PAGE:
Turn off the Lights

The Office – Garage Sale

Who the hell makes the schedules for NBC? This is an extremely
pivotal time for The Office, when the lead actor for the last seven
years is finally getting ready to leave and we need to see if the show
can exist without him, now that an eighth season has been confirmed. It
should be an important event within the show, and it would help to have
some momentum going. But this is the first episode in four weeks, and
there won’t be another for three more. It makes no sense.

That didn’t keep this from being a solid episode, though. It had two
parts, the first of which titular garage sale, which is mostly just a
showcase for the different characters’ unique personalities via the
things they’re willing to part with to raise a little money in the
warehouse. I’m not sure we even ever saw anybody looking for stuff to
buy, and this whole plot seemed to exist only to provide a few laughs in
support of the episode’s second part, which did all of the heavy
lifting – Michael’s marriage proposal to Holly. I knew it was probably
coming, and would be a way to provide both an end to the emotional arc
of the show’s main character and a way to write him out of the show, and
though it accomplished both those things, it still felt fairly abrupt.
The timing just doesn’t quite add up the way you’d hope it would.

The Office

Holly is clearly the right girl for Michael, but they spent too much
time having Michael pine for her without the relationship actually
existing. The two met in the season four finale, and then dated for a
few episodes in season five before she was transferred away. She was
then essentially gone from the show for two whole years, popping up only
to show that she had another serious boyfriend during that time, before
returning midway through this season. After she broke up with her
boyfriend, she and Michael went from rekindling a brief romance to
falling totally in love, getting engaged, and agreeing to move to
Colorado to take care of her parents in only four episodes. And now
there’s only one more episode before the two part event when Michael
finally leaves. It just seems like the entire storyline could have used
some work.

Still, the relationship as it is on camera is a nice one, and it’s
good to see the character be happy. For the most part, his proposal
makes for a pretty entertaining story as well. At first he considers
writing her name in the parking lot with flaming gasoline or faking his
own falling death using an actual corpse, but Pam decides to help him
before he can do anything too dangerous. He’s not a big fan of the story
of her engagement to Jim, and wants his proposal to be remembered for
all time. Michael always wants to get the whole office involved in his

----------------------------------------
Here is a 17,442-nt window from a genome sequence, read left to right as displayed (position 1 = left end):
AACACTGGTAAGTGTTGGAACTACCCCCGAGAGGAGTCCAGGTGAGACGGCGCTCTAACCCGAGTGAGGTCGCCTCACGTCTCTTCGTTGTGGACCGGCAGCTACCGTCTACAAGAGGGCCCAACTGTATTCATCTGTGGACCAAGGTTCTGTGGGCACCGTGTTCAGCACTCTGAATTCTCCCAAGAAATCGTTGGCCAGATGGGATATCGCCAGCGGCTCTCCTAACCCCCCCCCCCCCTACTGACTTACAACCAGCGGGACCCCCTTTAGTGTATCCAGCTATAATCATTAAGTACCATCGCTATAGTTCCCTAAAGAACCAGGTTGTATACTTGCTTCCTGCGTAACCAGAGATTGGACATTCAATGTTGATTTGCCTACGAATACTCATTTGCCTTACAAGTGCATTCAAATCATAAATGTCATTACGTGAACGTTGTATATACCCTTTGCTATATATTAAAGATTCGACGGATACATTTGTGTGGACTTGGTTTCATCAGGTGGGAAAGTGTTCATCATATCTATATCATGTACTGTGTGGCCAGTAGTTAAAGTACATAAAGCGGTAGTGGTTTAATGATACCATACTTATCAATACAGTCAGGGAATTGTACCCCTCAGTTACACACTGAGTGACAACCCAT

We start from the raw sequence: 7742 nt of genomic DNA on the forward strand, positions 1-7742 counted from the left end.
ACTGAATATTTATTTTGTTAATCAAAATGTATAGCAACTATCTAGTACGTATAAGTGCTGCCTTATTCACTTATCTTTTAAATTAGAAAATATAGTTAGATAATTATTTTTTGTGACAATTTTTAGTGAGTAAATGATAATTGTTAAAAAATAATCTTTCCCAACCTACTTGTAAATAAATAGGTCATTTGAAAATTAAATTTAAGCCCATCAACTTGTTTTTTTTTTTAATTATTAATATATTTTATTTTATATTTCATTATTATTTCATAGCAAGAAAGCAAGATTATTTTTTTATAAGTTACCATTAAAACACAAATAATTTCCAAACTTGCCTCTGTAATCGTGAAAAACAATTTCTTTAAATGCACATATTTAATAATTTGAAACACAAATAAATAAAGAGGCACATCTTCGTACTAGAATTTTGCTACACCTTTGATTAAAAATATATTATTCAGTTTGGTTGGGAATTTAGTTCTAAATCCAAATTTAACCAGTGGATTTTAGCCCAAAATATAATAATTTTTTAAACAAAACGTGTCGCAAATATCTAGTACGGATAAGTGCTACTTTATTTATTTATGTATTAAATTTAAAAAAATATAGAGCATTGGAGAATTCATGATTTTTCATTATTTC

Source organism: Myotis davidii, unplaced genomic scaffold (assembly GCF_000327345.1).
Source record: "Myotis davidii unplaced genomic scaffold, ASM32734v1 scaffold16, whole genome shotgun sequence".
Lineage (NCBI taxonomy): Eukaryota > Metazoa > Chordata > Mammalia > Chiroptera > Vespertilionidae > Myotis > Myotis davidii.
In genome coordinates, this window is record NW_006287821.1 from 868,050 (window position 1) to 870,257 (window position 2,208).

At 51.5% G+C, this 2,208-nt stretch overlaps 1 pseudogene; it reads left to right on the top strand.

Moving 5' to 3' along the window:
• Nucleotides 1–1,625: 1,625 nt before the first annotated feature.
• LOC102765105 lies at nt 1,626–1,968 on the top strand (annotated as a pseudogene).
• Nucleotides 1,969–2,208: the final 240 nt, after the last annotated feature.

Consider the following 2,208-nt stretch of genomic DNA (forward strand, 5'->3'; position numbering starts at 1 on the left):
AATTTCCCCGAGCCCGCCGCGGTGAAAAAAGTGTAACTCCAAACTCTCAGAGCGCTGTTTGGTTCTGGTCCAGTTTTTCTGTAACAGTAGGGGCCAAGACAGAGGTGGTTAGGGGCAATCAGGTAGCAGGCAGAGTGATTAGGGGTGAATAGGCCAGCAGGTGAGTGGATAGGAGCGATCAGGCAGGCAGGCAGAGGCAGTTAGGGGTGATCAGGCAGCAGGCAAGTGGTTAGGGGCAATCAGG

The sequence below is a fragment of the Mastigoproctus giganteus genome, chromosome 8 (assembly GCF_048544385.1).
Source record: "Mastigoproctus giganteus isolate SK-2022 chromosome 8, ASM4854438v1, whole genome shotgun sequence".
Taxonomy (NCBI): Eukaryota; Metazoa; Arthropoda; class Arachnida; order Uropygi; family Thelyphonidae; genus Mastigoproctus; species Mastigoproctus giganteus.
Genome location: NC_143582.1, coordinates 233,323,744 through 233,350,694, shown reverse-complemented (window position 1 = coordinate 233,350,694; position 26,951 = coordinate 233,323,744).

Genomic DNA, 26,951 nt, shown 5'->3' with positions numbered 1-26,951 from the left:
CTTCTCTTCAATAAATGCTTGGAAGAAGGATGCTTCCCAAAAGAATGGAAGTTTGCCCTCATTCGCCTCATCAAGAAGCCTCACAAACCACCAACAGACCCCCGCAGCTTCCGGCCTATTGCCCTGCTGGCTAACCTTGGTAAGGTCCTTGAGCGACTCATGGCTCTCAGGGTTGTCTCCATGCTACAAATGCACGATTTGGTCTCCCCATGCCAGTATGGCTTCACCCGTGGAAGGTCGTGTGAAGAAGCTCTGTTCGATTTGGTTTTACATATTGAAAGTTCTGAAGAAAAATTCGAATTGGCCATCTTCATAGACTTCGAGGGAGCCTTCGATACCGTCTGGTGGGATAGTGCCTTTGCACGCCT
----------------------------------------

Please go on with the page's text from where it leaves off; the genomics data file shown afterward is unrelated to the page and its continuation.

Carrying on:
personal life, so of course he wants his marriage to Holly to be the
biggest thing Dunder Mifflin has ever seen. He gets Holly a ridiculously
beautiful ring (thinking the rule was three years’ salary rather than
three months’), and racks his brain before finally coming up with an
idea.

He leads Holly on a tour to all the important locations from their
past (which of course are all in the office building) before taking her
to the hallway leading to the annex, where everyone is gathered with
candles. The scene where various employees ask her to marry her and she
politely says no was a bit odd and felt like a reference I wasn’t
getting, and the reveal of the entire annex being filled with candles
was honestly a bit over the top. When did they have time to set this all
up during the garage sale? The sprinklers cutting off Michael’s speech
and soaking them before he produces the ring did a good job of easing
the eye rolling though, and all in all it was a sweet scene even if it
tried too hard. Then the reaction from the rest of the office when
Michael announces the move to Colorado. I wouldn’t have guessed this
stuff would all actually come before the departure, but it became clear
very early where the episode was going so it worked fine.

The garage sale stuff, as mentioned, was entertaining if not too
sophisticated. I’ve never seen Dallas but I know enough about it to get
some fun from the joke of Andy and Darryl making up the rules as they
went along, and Kevin winning the day when he sneaks off with the pot
was a nice moment of triumph for a character who’s been put upon lately.
I loved seeing a classic Jim prank after what seemed like a long
hiatus, and the fact that it totally undercuts Dwight’s scheme to trade
up from a thumb tack to the best item in the sale (which was actually
working) made it even better. The final gag in the end credits was a
nice escalation, too. There wasn’t much else there, although it’s always
fun to see more evidence of Ryan being a dirtbag.

I’m of two minds with this episode, because as I mentioned the build
up to these life-changing events could have been stronger with more time
to develop, and it was one of the few times when the show seemed to be
trying just a bit too hard to make the audience sappy. On the other
hand, it was mostly a fun episode to watch, and maybe I’m overestimating
how much extra time on the Michael/Holly relationship would have
actually helped the occasion itself. It’s obvious that the two are
perfect for each other, and when I’m willing to let the writers stretch
reality a bit for a couple laughs, why shouldn’t I do the same for a
little heartfelt sentiment? The end result would have basically been the
same. In any case, I’m happy with the direction they’ve taken saying
goodbye to one of the last decade’s best leading men of comedy.

Rating
8.5

Liked this article? Try These!

Comments

Meet the Author

User not found.

Follow Us